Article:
Volume one of this reference set has information on Aristotle, Copernicus, and Galileo.

Recentering the Universe
An 88-page round-up of how these early scientists' work changed everything about people understood their world.

Articles on many early astronomers can be can be found in our online databases: Biography in Context and Encyclopaedia Britannica (English, Spanish, and children's versions).


Aristotle Leads the Way
Captures the life and times of Aristotle, the ancient Greek philosopher who studied a wide range of subjects and helped shape early scientific beliefs. In our young adult collection.

Contents: Among the trees of Athens -- Life in ancient Athens -- Life in the king's court -- Investigating the natural world -- Return to Greece -- Thinking about thinking -- On Earth and the heavens above -- On right and wrong -- Impact of Aristotle -- Life and times -- Life at a glance.

The Great Thinker
Stresses the importance of Aristotle's intellectual discoveries on the future of science.

Biography for Kids: Aristotle
A short online biography of Aristotle good for upper elementary grades that touches on some important points.


An enjoyable 128-page biography of the 16th-century Polish scientist that includes activities on retrograde motion, the solar system, parallax, and an astrolabe.

Nicolaus Copernicus
The center of the universe -- A childhood in Poland -- A long-term student -- In the service of the church -- Look to the stars -- The Copernican theory -- Late in life -- A scientific revolution -- Late in life -- Life at a glance.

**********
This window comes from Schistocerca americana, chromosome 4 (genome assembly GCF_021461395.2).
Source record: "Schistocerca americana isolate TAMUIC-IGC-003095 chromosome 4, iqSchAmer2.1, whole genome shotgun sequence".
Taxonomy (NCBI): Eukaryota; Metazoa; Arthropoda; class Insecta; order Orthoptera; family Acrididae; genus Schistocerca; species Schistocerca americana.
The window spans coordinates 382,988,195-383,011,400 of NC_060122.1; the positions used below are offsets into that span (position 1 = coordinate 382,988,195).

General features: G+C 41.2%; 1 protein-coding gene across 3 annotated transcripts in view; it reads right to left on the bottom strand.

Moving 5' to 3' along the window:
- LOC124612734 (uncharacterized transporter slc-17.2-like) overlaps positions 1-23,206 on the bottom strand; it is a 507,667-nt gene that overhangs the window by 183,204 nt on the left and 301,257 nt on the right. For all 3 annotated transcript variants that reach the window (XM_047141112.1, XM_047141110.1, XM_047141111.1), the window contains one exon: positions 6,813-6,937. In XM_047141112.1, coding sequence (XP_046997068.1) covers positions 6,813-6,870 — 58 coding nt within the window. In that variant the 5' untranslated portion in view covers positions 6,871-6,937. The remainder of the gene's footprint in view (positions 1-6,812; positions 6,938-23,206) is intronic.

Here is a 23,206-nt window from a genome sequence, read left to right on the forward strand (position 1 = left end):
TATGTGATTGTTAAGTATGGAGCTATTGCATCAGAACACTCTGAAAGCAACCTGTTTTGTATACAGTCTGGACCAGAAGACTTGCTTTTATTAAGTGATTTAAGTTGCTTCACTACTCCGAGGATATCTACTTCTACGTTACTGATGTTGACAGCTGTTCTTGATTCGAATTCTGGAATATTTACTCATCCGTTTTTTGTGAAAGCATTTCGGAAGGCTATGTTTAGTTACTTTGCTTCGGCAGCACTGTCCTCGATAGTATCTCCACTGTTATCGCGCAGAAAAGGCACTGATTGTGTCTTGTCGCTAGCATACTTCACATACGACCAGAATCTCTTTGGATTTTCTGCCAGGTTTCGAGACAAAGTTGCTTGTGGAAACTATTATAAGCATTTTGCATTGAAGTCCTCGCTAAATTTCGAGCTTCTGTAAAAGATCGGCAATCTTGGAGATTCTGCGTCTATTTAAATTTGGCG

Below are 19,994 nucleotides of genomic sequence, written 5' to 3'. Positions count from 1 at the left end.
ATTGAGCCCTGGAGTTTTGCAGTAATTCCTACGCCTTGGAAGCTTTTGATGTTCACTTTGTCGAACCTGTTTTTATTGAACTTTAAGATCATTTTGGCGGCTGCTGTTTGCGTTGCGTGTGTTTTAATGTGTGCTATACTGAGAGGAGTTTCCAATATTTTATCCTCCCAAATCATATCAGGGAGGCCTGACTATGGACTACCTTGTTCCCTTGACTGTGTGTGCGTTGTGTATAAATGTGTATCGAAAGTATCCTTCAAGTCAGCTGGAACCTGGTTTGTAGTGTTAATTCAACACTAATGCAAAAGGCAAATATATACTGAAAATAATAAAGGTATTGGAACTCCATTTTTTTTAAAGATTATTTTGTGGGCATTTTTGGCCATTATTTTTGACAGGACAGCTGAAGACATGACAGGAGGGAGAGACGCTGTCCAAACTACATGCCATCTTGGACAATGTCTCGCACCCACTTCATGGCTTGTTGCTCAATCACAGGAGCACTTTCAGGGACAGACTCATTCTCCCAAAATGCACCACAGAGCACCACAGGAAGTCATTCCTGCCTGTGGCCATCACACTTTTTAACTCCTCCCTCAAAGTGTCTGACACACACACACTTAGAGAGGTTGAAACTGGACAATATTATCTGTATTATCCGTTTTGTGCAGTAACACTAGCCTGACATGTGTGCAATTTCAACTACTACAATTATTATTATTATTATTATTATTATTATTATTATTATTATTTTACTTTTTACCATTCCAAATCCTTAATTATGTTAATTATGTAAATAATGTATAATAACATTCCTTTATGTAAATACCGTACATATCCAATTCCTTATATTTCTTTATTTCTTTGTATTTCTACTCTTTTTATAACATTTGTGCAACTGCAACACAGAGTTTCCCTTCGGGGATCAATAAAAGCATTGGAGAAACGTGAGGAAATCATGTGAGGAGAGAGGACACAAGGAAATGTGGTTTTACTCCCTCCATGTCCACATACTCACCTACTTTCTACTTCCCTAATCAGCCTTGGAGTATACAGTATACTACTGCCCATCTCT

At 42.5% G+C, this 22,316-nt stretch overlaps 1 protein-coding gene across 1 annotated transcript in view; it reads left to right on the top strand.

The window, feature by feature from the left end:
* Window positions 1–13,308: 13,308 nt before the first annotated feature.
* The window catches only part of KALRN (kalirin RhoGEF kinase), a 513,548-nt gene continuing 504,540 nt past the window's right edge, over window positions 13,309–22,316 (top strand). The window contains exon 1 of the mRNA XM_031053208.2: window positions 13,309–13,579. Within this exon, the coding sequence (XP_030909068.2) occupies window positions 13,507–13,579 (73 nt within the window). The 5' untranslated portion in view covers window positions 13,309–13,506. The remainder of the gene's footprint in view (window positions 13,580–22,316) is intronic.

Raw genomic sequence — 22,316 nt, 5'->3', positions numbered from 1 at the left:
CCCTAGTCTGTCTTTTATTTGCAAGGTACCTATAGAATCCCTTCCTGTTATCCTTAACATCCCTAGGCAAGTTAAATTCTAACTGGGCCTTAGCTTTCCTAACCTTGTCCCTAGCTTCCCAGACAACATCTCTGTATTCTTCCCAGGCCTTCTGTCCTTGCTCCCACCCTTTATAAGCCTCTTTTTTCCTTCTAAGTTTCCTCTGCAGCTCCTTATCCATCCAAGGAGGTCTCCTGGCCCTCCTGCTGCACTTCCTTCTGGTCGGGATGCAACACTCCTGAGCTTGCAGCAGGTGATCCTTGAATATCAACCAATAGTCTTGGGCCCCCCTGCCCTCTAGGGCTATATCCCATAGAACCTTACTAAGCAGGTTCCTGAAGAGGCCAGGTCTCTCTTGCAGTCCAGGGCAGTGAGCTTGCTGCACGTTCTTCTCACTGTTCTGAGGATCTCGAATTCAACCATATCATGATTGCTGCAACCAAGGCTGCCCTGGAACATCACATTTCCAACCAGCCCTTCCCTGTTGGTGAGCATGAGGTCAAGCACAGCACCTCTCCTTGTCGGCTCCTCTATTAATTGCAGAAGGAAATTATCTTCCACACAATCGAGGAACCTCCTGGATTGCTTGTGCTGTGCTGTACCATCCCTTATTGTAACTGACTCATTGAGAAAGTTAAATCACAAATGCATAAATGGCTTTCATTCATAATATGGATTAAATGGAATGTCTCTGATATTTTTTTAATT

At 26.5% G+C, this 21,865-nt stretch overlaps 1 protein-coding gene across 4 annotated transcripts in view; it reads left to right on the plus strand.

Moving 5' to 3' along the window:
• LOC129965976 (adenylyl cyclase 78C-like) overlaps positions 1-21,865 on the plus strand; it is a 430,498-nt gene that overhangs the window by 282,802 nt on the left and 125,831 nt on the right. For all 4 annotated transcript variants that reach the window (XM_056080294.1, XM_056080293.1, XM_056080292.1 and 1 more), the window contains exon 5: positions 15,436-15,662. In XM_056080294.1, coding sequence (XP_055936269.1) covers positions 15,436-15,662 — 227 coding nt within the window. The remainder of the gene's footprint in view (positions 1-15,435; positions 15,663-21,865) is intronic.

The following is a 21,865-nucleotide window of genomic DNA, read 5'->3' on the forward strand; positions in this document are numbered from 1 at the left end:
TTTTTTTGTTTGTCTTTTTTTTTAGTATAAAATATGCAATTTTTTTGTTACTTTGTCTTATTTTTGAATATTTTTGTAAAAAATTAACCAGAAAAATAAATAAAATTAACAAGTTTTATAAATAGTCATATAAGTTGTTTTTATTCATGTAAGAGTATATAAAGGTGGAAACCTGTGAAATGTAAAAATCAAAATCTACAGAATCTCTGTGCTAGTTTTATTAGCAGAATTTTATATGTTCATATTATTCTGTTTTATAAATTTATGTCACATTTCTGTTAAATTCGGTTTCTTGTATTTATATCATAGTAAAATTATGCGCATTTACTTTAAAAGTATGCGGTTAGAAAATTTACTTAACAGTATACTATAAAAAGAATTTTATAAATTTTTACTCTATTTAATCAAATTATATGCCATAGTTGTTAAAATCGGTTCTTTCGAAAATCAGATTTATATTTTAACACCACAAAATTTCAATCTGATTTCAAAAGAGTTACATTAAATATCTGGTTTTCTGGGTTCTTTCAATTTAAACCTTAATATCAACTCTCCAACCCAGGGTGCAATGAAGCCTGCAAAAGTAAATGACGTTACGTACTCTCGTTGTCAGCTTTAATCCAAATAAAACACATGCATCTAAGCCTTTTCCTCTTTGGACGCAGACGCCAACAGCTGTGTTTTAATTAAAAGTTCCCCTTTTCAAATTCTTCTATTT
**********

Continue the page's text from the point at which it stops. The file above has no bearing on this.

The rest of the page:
The History News in Space
Uses a newspaper format to take a look at developments that led from the ideas of Copernicus and other early scientists to the technological advances that enabled man to venture to the moon and beyond.

Nicolaus Copernicus: Making the Earth a Planet
This eBook from Oxford University Press is targeted to high school students and above. Click here, opens a new window for information on accessing our EBSCOhost eBook collection.


A biography of 17th-century Italian astronomer and physicist Galileo that includes related activities for readers.

Galileo for Kids
This biography has experiments and activities as well as his life story.

Starry Messenger
A beautiful retelling, in picture book format, of Galileo's story which can be used with both younger and older audiences.

The Galileo Project
A hypertext online source of information on the life and work of Galileo Galilei (1564-1642) and the science of his time. Includes a biography, letters from his daughter, and a tour of his home. From Rice University.

Galileo's Battle for the Heavens
An online timeline of his life, articles on his place in science and his telescope, his mistakes on predicting the tides, a teachers' guide, and interactives on his experiments with falling objects, projectiles, inclined planes, and pendulums

Who Was Galileo?
A 105-page biography with illustrations and maps. Part of the "Who Was" series. Also available on eAudio.


Ptolemy's Contributions to Geography Roman Scholar Claudius Ptolemaeus
A bit on Ptolemy's life and more about his accomplishments.

Ptolemy's World
Lots of illustrations of Ptolemy's geography, a note on his principle of simplicity, and links to his texts.